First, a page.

Nearly five decades ago, American astronauts flew to the moon, safely landed and walked over the lunar surface, then returned triumphantly back to Earth. The Apollo 11 moon landing has been voted the most memorable television event of the 20th century, but do NASA's claims of evidence of the event stand up to scrutiny? Marcus Allen, photographer and the UK publisher of NEXUS Magazine, joined guest host Richard Syrett to discuss why an increasing number of people now question if the thousands of photographs were really taken on the moon or during training exercises on Earth.
Allen detailed some of the limitations of film cameras and how lighting would have been a major issue for the astronauts to overcome on the lunar surface. In order to light a backlit object in shadow, such as an astronaut descending the lunar lander, there must be a secondary source of light, a flash or reflector, which the they did not have with them, he explained. "There's not enough light being reflected for that film (Kodak Kodachrome transparency film) to record the detail we see in the photograph," he said.
Another problematic issue for Allen is the quality and composition of the photographs. The astronauts were essentially shooting their chest-mounted Hasselblad cameras blind, and could make no adjustments to focus, shutter speed, or aperture while donning an awkward space suit and gloves, he revealed. "How many times would you expect to be able to take a good photograph, correctly exposed, correctly focused, with the right shutter speed, pointing it with your body, and not cut heads off or not get things out of focus," he questioned.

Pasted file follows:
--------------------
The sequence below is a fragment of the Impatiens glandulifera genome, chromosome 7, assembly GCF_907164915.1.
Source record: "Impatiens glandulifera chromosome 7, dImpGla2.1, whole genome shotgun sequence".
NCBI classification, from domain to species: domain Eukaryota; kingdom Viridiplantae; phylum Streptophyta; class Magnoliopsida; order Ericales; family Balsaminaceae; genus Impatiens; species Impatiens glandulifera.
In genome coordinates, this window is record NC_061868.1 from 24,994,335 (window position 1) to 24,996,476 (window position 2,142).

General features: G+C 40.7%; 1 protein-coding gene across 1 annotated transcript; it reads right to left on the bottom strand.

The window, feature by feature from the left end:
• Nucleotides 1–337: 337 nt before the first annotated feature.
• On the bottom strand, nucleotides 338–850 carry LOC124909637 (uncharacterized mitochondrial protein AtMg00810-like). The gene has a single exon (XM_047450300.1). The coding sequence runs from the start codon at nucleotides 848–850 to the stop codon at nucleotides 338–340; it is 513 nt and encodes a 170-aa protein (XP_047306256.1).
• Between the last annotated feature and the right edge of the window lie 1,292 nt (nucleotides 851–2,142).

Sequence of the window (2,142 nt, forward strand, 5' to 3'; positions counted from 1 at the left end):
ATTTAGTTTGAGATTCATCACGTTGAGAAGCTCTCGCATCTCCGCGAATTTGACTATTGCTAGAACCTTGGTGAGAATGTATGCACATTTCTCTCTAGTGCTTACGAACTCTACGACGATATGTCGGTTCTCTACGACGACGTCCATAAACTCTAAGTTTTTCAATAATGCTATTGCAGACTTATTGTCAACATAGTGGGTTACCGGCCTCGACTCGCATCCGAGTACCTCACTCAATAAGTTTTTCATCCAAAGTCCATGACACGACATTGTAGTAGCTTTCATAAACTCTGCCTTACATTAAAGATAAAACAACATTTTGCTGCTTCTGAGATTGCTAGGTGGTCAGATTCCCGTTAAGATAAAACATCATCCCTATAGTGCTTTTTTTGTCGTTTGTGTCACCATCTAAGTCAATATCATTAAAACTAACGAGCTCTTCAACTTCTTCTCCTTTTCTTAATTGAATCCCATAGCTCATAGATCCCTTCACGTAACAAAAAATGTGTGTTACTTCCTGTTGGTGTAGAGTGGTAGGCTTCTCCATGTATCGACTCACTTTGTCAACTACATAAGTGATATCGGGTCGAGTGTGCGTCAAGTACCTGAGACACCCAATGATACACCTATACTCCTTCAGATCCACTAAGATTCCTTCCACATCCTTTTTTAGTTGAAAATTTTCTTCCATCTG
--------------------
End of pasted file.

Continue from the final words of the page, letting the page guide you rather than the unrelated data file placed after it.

Allen covered the importance of bracketing—taking a photo with the camera's recommended settings, one intentionally underexposed, and another that is overexposed—to ensure a good exposure from a subject that cannot be metered. "There's no evidence that I have ever seen that bracketing was done on [Apollo photographs]," he said. Allen also thinks it odd the Earth is rarely seen in lunar photographs. "I think they forgot [about it]," he proposed. According to Allen, the Apollo missions had nothing to do with getting to the moon but instead were a brilliantly executed exercise to bankrupt the Soviet Union.
First hour guest, political scientist Joel Skousen offered analysis on the Trump presidency and his war with the media. "The left wing in the United States are really sore losers," he said, adding that in his opinion the media has lost all sense of neutrality in its coverage of Trump. Skousen is confounded by the complaints given many of the promises mentioned in Trump's inauguration speech follow the pattern of FDR's left-wing agenda. "[Trump] promised the whole store to everyone," Skousen said, suggesting it will be impossible to fulfill. He noted how Trump has already compromised on a great many of the pledges he made on the campaign trail. Skousen also explained whom among Trump's cabinet are globalists, why radical Islamic ideology is not a threat to western civilization (they don't produce their own arms), and how ISIS was created in six months out of a US-British operation.